Business airfares are going up, corporate travelers continue
to return to the skies and year-over-year revenue from corporate clients is
surging. However, business travel volumes and revenues have not returned to
Carriers reported double-digit percentage increases in
corporate-specific revenue for this year's third quarter versus a year earlier,
with Delta Air Lines claiming 35 percent growth and US Airways claiming 23
percent growth. Both carriers noted that corporate revenue is growing at a much
faster rate than overall passenger revenue.
Though US Airways reported that booked corporate revenue was
up 1 percent from 2008 levels, carriers generally said that they have yet to
return to the peaks of 2007 and 2008. The quarter's corporate successes, they
said, were driven largely by higher fares, but traffic continued to build, as
well. Delta's 35 percent jump in corporate revenue, for example, was "driven
largely by a 27 percent increase in corporate volumes," according to
president Ed Bastian, speaking to investors during the carrier's earnings call.
Delta detailed clear signs of strengthening business travel,
including surging overall passenger yields and particular strength in
Bastian said revenue trends show no signs of letting up. "We're
continuing to see demand stay strong as we approach the end of the year,"
he said, adding that October unit revenues were trending between 11 percent and
12 percent higher than last year's. "In light of the strength of demand,
we're managing our advance bookings with a keen sense on yield, leaving
additional inventory available for late, high-yielding traffic. We're certainly
doing a lot more this year than last year, when demand was off 25 percent."
For the rest of the year, US Airways expects a continuation,
not acceleration or deceleration, of the revenue and demand trends reported for
the third quarter, officials said.
Though executives at American Airlines, Continental Airlines
and United Airlines provided fewer specific corporate metrics, they chimed in
on the overall momentum.
"In terms of corporate travel, we continue to see
positive signs," American CFO Bella Goren said. "Corporate revenue
increased for the quarter versus last year, and we continue to have a corporate
revenue share premium versus the industry. As we head into fall, we are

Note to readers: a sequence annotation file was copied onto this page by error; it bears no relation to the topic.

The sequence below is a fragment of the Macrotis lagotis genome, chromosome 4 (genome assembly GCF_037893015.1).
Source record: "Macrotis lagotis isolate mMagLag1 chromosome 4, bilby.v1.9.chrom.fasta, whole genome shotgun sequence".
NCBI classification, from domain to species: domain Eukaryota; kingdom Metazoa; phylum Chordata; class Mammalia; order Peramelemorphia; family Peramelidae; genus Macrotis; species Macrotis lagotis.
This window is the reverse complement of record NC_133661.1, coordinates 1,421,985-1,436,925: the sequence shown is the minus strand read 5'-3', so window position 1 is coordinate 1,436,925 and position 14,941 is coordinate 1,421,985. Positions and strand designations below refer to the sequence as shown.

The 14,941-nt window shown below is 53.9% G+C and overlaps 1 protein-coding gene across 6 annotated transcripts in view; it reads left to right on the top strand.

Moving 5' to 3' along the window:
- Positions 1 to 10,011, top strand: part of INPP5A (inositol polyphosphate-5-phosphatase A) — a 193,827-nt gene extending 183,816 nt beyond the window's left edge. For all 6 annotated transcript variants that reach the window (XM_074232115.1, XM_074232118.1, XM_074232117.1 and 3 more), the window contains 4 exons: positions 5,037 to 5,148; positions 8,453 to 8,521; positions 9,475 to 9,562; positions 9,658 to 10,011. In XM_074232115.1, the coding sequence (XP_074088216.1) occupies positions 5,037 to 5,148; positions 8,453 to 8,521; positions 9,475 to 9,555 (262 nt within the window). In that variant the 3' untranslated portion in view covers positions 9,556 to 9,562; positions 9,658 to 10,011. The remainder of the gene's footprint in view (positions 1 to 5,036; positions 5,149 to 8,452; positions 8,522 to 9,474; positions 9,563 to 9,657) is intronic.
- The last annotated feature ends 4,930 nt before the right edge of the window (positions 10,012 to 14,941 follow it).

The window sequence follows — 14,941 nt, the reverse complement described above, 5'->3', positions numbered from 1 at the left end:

continuing to see fewer fare sales and, at the same time, the industry's having
success in raising fares."
Executives for the recently merged Continental and United,
however, said recovery in corporate travel is not as strong as hoped. Even so,
both carriers during the third quarter saw double-digit percentage increases in
revenue, with United's consolidated revenue per available seat mile up 18.3
percent from the same quarter last year and Continental's consolidated RASM up
United chief revenue officer Jim Compton cited "continued
improvement in corporate business versus last year" and attributed revenue
improvement to higher average fares resulting from more aggressive management
of closer-in bookings. "We would like to see the volumes be even stronger,"
Compton said of corporate demand.
"We remain cautiously optimistic about revenue trends
heading into the fourth quarter," Compton added. "The trends we've
experienced this year are in line with our belief that this is going to be a
long, slow recovery. Early indications from corporate accounts indicate that
they agree with this characterization. We are seeing some recovery in fares,
but the number of corporate travelers is still lower than we'd like it to be.
However, several recent surveys indicate that corporate travel volumes will
increase in 2011."
For example, U.S.-originating business travel spending is on
pace to grow by nearly 4 percent this year over last, according to the National
Business Travel Association Foundation. Its latest study projects annual growth
of 7 percent in 2011 and 2012.
"Business travel within and from the United States has
seen solid recovery after two long years of diminution," NBTA executive
director Michael McCormick said last month in conjunction with the study's
release. "However, it is clear that companies are taking their time in
shifting from the current cost-containment culture, and recovery will continue
to ramp up slowly. We're looking forward to the end of 2012, when the industry
should see a return to peak levels."
That peak, according to the report, was 511 million business
trips in 2007. In 2010, that number is expected to total 431 million. "However,
through 2012, transient travel is expected to advance 31 percent as the economy
continues to recover and travel restrictions are lifted," the report
The study's projections are based on an econometric model
developed by business consulting firm Vantage Strategy, which takes into
account key economic indicators and travel industry trends.
Southwest Airlines CEO Gary Kelly similarly said business
travel is recovering, not recovered. "You haven't seen the full return of
the business traveler. We are not seeing the levels of business traffic that we
had in '07 or '08," he said. "No one is representing that their
business travel has returned to that level."
This report appears in
the Nov. 8 issue of Business Travel News.